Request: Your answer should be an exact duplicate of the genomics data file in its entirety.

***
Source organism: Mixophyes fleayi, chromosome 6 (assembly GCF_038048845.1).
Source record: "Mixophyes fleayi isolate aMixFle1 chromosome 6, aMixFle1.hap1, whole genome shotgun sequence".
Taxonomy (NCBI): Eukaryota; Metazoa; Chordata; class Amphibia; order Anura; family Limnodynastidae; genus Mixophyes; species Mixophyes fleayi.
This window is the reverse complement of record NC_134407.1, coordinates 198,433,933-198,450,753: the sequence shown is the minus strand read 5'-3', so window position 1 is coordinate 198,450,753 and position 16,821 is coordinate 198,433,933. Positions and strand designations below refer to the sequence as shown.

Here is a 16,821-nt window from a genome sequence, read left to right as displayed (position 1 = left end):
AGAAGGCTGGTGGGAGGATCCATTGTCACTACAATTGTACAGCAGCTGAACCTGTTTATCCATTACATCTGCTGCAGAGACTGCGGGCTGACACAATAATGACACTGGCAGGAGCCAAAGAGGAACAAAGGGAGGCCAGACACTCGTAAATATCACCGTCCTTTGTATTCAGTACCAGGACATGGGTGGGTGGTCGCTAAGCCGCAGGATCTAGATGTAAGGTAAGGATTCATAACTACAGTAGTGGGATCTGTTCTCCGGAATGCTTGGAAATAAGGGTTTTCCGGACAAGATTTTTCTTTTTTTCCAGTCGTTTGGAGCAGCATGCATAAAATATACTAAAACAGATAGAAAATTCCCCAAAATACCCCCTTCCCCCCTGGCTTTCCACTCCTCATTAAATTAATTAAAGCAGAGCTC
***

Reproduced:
Source organism: Mixophyes fleayi, chromosome 6 (assembly GCF_038048845.1).
Source record: "Mixophyes fleayi isolate aMixFle1 chromosome 6, aMixFle1.hap1, whole genome shotgun sequence".
Taxonomy (NCBI): Eukaryota; Metazoa; Chordata; class Amphibia; order Anura; family Limnodynastidae; genus Mixophyes; species Mixophyes fleayi.
This window is the reverse complement of record NC_134407.1, coordinates 198,433,933-198,450,753: the sequence shown is the minus strand read 5'-3', so window position 1 is coordinate 198,450,753 and position 16,821 is coordinate 198,433,933. Positions and strand designations below refer to the sequence as shown.

Here is a 16,821-nt window from a genome sequence, read left to right as displayed (position 1 = left end):
AGAAGGCTGGTGGGAGGATCCATTGTCACTACAATTGTACAGCAGCTGAACCTGTTTATCCATTACATCTGCTGCAGAGACTGCGGGCTGACACAATAATGACACTGGCAGGAGCCAAAGAGGAACAAAGGGAGGCCAGACACTCGTAAATATCACCGTCCTTTGTATTCAGTACCAGGACATGGGTGGGTGGTCGCTAAGCCGCAGGATCTAGATGTAAGGTAAGGATTCATAACTACAGTAGTGGGATCTGTTCTCCGGAATGCTTGGAAATAAGGGTTTTCCGGACAAGATTTTTCTTTTTTTCCAGTCGTTTGGAGCAGCATGCATAAAATATACTAAAACAGATAGAAAATTCCCCAAAATACCCCCTTCCCCCCTGGCTTTCCACTCCTCATTAAATTAATTAAAGCAGAGCTC